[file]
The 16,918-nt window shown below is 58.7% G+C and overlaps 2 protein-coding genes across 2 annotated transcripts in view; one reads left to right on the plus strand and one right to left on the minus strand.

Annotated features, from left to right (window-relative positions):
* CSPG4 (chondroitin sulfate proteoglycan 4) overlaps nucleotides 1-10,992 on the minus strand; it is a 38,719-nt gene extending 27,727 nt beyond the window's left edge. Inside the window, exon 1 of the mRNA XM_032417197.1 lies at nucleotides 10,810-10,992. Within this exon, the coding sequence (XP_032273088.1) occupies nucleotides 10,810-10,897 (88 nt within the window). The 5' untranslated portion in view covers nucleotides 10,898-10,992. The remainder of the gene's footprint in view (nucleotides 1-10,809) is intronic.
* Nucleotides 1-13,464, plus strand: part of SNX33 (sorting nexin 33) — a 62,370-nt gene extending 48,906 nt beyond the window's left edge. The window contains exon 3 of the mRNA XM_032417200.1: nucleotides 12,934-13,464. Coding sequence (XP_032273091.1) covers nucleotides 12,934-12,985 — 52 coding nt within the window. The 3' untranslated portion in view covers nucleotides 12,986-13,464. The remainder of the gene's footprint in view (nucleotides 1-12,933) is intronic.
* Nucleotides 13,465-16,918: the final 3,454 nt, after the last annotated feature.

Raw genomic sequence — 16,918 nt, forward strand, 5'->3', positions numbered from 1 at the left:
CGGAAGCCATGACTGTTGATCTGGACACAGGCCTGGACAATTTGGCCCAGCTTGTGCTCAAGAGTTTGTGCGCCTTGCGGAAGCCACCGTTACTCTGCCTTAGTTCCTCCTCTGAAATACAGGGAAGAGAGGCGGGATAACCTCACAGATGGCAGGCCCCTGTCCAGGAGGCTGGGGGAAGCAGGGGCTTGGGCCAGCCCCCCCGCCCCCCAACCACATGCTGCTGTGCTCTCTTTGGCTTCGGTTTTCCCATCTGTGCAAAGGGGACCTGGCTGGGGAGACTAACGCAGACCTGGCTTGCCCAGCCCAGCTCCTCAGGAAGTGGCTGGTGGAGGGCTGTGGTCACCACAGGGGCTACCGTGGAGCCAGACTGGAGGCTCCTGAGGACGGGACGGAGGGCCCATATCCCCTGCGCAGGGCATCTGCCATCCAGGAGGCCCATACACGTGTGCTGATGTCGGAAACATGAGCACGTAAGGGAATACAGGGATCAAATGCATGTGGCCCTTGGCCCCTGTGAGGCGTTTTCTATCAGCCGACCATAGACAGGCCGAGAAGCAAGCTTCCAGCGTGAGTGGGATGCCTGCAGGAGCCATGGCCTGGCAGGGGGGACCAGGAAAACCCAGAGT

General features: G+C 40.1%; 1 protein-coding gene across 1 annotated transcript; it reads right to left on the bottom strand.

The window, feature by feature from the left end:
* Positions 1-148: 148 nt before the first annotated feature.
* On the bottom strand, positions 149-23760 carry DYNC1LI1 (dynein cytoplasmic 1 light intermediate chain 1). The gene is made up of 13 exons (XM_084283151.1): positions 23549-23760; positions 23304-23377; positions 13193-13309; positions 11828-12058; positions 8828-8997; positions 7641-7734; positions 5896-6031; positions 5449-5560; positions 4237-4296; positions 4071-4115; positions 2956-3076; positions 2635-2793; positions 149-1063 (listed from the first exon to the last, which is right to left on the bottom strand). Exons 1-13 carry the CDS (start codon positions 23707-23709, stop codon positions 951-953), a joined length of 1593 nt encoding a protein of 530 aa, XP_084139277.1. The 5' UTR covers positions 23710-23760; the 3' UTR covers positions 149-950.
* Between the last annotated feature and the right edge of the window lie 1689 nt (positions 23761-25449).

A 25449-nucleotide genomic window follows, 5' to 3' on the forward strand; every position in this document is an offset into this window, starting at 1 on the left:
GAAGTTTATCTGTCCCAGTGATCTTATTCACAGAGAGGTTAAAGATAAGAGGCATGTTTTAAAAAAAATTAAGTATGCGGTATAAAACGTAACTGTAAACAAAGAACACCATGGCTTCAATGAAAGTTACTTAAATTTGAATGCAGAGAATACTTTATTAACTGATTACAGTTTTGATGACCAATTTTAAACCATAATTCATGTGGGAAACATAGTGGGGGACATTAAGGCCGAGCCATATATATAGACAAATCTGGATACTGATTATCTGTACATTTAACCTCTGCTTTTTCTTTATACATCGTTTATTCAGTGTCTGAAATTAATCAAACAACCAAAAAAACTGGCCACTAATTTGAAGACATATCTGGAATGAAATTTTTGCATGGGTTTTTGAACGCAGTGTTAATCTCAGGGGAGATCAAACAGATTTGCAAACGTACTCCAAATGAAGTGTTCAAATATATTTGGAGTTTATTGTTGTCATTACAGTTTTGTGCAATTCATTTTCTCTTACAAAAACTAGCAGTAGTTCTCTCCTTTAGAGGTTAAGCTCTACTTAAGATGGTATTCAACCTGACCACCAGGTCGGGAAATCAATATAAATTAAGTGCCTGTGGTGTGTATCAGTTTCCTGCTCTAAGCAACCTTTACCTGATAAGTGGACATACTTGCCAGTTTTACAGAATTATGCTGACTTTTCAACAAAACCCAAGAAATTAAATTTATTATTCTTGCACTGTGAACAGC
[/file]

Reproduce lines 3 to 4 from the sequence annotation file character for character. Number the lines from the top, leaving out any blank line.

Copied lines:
* CSPG4 (chondroitin sulfate proteoglycan 4) overlaps nucleotides 1-10,992 on the minus strand; it is a 38,719-nt gene extending 27,727 nt beyond the window's left edge. Inside the window, exon 1 of the mRNA XM_032417197.1 lies at nucleotides 10,810-10,992. Within this exon, the coding sequence (XP_032273088.1) occupies nucleotides 10,810-10,897 (88 nt within the window). The 5' untranslated portion in view covers nucleotides 10,898-10,992. The remainder of the gene's footprint in view (nucleotides 1-10,809) is intronic.
* Nucleotides 1-13,464, plus strand: part of SNX33 (sorting nexin 33) — a 62,370-nt gene extending 48,906 nt beyond the window's left edge. The window contains exon 3 of the mRNA XM_032417200.1: nucleotides 12,934-13,464. Coding sequence (XP_032273091.1) covers nucleotides 12,934-12,985 — 52 coding nt within the window. The 3' untranslated portion in view covers nucleotides 12,986-13,464. The remainder of the gene's footprint in view (nucleotides 1-12,933) is intronic.